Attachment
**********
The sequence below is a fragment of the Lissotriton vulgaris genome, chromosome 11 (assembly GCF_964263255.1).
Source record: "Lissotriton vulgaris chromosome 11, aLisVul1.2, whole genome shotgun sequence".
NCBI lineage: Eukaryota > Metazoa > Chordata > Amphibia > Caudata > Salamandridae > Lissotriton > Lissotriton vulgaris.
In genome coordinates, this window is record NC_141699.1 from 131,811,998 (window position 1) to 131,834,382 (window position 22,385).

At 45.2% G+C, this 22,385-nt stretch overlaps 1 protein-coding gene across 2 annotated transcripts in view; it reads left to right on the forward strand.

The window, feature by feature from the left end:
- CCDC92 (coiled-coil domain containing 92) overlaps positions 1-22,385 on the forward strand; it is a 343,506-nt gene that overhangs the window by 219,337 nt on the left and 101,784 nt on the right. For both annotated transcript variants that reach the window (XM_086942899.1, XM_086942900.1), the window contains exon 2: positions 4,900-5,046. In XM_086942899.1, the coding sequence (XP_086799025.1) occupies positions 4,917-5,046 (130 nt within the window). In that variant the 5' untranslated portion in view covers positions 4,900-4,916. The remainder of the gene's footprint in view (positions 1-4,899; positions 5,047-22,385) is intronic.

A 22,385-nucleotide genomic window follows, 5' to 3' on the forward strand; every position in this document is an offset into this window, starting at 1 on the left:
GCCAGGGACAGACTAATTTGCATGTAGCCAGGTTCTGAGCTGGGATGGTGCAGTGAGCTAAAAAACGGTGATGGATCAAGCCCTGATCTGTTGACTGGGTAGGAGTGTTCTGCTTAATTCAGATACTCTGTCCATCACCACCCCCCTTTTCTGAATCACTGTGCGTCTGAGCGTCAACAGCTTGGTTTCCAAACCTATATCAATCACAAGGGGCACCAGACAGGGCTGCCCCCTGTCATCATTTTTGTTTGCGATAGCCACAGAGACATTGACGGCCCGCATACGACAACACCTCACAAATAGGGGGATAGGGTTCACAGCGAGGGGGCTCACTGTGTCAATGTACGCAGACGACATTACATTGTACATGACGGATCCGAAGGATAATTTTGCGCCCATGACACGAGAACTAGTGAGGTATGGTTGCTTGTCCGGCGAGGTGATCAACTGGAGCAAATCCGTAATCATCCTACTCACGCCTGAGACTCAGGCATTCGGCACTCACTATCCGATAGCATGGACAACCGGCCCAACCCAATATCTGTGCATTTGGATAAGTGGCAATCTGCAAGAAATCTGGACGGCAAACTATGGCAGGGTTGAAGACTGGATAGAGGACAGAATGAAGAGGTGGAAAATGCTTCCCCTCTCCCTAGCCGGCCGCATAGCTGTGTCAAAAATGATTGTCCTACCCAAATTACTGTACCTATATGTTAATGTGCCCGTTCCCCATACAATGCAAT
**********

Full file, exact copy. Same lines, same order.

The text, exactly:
The sequence below is a fragment of the Lissotriton vulgaris genome, chromosome 11 (assembly GCF_964263255.1).
Source record: "Lissotriton vulgaris chromosome 11, aLisVul1.2, whole genome shotgun sequence".
NCBI lineage: Eukaryota > Metazoa > Chordata > Amphibia > Caudata > Salamandridae > Lissotriton > Lissotriton vulgaris.
In genome coordinates, this window is record NC_141699.1 from 131,811,998 (window position 1) to 131,834,382 (window position 22,385).

At 45.2% G+C, this 22,385-nt stretch overlaps 1 protein-coding gene across 2 annotated transcripts in view; it reads left to right on the forward strand.

The window, feature by feature from the left end:
- CCDC92 (coiled-coil domain containing 92) overlaps positions 1-22,385 on the forward strand; it is a 343,506-nt gene that overhangs the window by 219,337 nt on the left and 101,784 nt on the right. For both annotated transcript variants that reach the window (XM_086942899.1, XM_086942900.1), the window contains exon 2: positions 4,900-5,046. In XM_086942899.1, the coding sequence (XP_086799025.1) occupies positions 4,917-5,046 (130 nt within the window). In that variant the 5' untranslated portion in view covers positions 4,900-4,916. The remainder of the gene's footprint in view (positions 1-4,899; positions 5,047-22,385) is intronic.

A 22,385-nucleotide genomic window follows, 5' to 3' on the forward strand; every position in this document is an offset into this window, starting at 1 on the left:
GCCAGGGACAGACTAATTTGCATGTAGCCAGGTTCTGAGCTGGGATGGTGCAGTGAGCTAAAAAACGGTGATGGATCAAGCCCTGATCTGTTGACTGGGTAGGAGTGTTCTGCTTAATTCAGATACTCTGTCCATCACCACCCCCCTTTTCTGAATCACTGTGCGTCTGAGCGTCAACAGCTTGGTTTCCAAACCTATATCAATCACAAGGGGCACCAGACAGGGCTGCCCCCTGTCATCATTTTTGTTTGCGATAGCCACAGAGACATTGACGGCCCGCATACGACAACACCTCACAAATAGGGGGATAGGGTTCACAGCGAGGGGGCTCACTGTGTCAATGTACGCAGACGACATTACATTGTACATGACGGATCCGAAGGATAATTTTGCGCCCATGACACGAGAACTAGTGAGGTATGGTTGCTTGTCCGGCGAGGTGATCAACTGGAGCAAATCCGTAATCATCCTACTCACGCCTGAGACTCAGGCATTCGGCACTCACTATCCGATAGCATGGACAACCGGCCCAACCCAATATCTGTGCATTTGGATAAGTGGCAATCTGCAAGAAATCTGGACGGCAAACTATGGCAGGGTTGAAGACTGGATAGAGGACAGAATGAAGAGGTGGAAAATGCTTCCCCTCTCCCTAGCCGGCCGCATAGCTGTGTCAAAAATGATTGTCCTACCCAAATTACTGTACCTATATGTTAATGTGCCCGTTCCCCATACAATGCAAT